For an Iraq Cut in 3, Cast a Wary Glance at
By EDWARD WONG
York Times" -- -- QARADAGH, Iraq -- -THE Kurdish
policeman’s mother died in 1988 when a boulder crushed her as she
fled to Iran after the aerial bombardment of their village. His
older brother had been killed earlier, in combat with Saddam
“But I don’t just hate Saddam,” the policeman, Lt. Ismail Ibrahim
Said, 29, said in this mountain town’s station house before the
start last week of Mr. Hussein’s trial on the charge of genocide
against the Kurdish minority. “I see it in the new government of
Iraq. When they have power, they’ll oppress us like Saddam did.”
The policeman’s sentiments, widely shared across the autonomous
Kurdish homeland, reflect a lack of will among many Iraqis to forge
a unified nation, and could herald the breakup of the country into
three self-governing regions. As Iraq writhes in the grip of
Sunni-versus-Shiite violence, a de facto partitioning is taking
place. Parts of the country are coming to look more and more like
Iraqi Kurdistan, with homogenous armed regions becoming the norm.
But if Kurdistan increasingly portends the future shape of Iraq, it
also signals the hazards inherent in a fracturing of the country.
American and Iraqi officials agree that the greatest danger to a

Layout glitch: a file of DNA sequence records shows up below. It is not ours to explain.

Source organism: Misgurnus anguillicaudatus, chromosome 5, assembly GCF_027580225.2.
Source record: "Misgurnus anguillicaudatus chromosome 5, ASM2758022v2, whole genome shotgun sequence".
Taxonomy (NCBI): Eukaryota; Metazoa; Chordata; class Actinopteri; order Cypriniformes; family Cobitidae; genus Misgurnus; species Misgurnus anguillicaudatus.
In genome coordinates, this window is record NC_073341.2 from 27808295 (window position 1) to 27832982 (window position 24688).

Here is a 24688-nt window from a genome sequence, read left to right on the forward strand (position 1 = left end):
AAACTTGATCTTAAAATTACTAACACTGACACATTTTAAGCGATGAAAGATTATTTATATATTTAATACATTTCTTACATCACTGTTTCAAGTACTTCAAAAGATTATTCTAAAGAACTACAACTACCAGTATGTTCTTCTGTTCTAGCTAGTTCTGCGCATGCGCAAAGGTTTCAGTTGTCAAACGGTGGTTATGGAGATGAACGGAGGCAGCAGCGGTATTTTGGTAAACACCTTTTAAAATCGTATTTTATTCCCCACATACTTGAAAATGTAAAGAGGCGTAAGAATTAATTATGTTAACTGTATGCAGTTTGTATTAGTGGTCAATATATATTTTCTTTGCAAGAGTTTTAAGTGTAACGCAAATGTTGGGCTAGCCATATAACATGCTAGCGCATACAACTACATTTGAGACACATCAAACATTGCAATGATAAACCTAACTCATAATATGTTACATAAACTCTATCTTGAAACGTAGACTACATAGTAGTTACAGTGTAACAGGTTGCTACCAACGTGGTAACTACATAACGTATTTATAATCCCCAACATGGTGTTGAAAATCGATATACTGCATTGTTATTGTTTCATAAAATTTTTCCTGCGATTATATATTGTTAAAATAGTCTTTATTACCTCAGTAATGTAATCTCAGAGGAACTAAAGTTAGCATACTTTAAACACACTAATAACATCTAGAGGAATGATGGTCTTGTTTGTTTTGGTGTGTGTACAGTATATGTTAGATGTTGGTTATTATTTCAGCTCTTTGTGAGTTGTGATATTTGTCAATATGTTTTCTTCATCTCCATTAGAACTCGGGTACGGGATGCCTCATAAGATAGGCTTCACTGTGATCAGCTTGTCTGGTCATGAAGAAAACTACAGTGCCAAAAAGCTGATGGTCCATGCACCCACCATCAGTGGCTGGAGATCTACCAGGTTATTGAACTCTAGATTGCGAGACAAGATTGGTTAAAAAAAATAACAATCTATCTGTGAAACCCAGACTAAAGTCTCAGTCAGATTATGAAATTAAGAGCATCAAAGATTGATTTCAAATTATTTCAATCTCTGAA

politically divided Iraq, or to an Iraq riven by civil war, is
hostile intervention by the country’s neighbors. The resulting
regional conflagration could remake the Middle East through mass
bloodshed. Here in Kurdistan, interference by border nations is
already happening more overtly than elsewhere in the country.
More than a week ago, Iran lobbed artillery shells for several days
at villages around Qandil Mountain in the remote north of Iraqi
Kurdistan, killing at least two civilians, wounding four and driving
scores from the area, said a senior politician, Mustafa Sayed Qadir.
Iran has been shelling the area sporadically for months, he said.
Qandil Mountain is a base for militant groups fighting for Kurdish
independence or autonomy in Turkey and Iran.
Like Iran, Turkey has been increasing the pressure against Kurds who
are pushing for self-governance. This month, Recep Tayyip Erdogan,
the Turkish prime minister, warned Tariq al-Hashemi, the Iraqi vice
president and a Sunni Arab, that the Iraqi government needed to take
“satisfactory steps” against the Kurdistan Workers Party, a
guerrilla group with hideouts in this region. Turkish officials have
also warned Iraqi Kurdistan against seizing control of the oil city